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Tue, Dec 11, 2007

Hummingbird UAV Down Near Victorville, CA

Details On Loss Of Boeing A160 Helo Sketchy

A small Boeing unmanned helicopter crashed Monday afternoon during a test flight at the planemaker's Advanced Systems test facility in Victorville, CA, burning about 1,600 square feet of ground but causing no injuries.

The A160 Hummingbird impacted terrain in the desert at 1408 local time Monday. Staffers at the control tower at Southern California Logistics Airport reported the accident to the FAA.

"Boeing was flying an unmanned helicopter ... and it crashed 2.7 miles north of the Victorville airport," said FAA Western Region Spokesman Ian Gregor. Victorville spokeswoman Yvonne Hester confirmed it was an A160.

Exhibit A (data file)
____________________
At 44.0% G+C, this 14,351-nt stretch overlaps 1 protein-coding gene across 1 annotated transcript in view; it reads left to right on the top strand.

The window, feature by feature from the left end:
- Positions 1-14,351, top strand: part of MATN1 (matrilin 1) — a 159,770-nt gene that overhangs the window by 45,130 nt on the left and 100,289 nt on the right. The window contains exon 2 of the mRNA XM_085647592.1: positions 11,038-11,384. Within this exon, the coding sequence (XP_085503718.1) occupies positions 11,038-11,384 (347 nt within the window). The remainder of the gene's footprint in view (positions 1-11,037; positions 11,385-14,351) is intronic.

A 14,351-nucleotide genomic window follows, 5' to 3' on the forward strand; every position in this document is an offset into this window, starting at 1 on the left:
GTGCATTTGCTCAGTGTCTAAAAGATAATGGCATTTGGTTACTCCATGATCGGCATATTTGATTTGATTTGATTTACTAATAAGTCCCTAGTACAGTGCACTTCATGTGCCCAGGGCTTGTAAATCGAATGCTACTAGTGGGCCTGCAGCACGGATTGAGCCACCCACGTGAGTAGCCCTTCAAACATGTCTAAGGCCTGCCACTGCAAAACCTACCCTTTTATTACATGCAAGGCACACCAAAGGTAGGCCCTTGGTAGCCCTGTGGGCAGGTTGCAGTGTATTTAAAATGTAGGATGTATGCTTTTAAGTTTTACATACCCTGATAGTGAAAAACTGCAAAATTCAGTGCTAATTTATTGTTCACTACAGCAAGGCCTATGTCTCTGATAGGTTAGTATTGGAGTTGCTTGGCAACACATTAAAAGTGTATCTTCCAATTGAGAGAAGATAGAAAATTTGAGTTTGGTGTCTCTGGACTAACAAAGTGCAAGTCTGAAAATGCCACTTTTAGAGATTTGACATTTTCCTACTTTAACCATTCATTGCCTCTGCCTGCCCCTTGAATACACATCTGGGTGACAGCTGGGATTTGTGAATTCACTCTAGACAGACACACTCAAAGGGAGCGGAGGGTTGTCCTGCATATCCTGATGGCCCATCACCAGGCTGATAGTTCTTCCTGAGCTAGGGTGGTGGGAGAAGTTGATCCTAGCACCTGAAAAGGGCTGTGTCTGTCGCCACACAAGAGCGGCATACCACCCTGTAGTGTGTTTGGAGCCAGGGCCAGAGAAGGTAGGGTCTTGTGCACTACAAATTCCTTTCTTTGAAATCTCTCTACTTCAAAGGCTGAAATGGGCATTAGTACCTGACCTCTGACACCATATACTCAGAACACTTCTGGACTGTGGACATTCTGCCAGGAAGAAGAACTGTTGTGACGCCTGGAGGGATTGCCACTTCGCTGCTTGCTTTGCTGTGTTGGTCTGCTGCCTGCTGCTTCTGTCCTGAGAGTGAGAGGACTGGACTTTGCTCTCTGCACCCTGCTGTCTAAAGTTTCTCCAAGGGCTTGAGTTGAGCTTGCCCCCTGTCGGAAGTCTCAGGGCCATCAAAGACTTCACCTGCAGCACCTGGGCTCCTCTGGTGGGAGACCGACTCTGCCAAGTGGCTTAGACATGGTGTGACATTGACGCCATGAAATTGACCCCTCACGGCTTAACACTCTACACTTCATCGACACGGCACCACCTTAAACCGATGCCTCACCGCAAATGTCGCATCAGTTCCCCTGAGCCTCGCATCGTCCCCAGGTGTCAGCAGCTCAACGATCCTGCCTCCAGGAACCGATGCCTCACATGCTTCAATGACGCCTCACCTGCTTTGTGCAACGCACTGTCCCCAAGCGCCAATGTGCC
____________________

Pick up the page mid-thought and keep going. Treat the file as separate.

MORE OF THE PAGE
Details of the accident, including anything pointing to a probable cause, remain unreported.

Initially developed by Frontier Systems, Inc. -- subsequently bought out by Boeing -- under a DARPA contract, the A160 is an unmanned helicopter designed to fly 2,500 nautical miles with endurance in excess of 24 hours. The autonomously-flown helicopter is 35 feet long with a 36-foot rotor diameter and will fly at an estimated top speed of 140 knots, and at ceilings of up to 30,000 feet.

Boeing added a larger, six-cylinder Subaru engine to the aircraft, allowing the Hummingbird to carry over 1,000 lbs payload. As ANN reported, the company's Phantom Works division successfully completed a 12-hour test flight of the Hummingbird on October 12, the longest reported flight to date.

When it enters operational service, the A160 will provide reconnaissance, surveillance, target acquisition, communication relay and precision re-supply.

FMI: www.boeing.com, www.faa.gov

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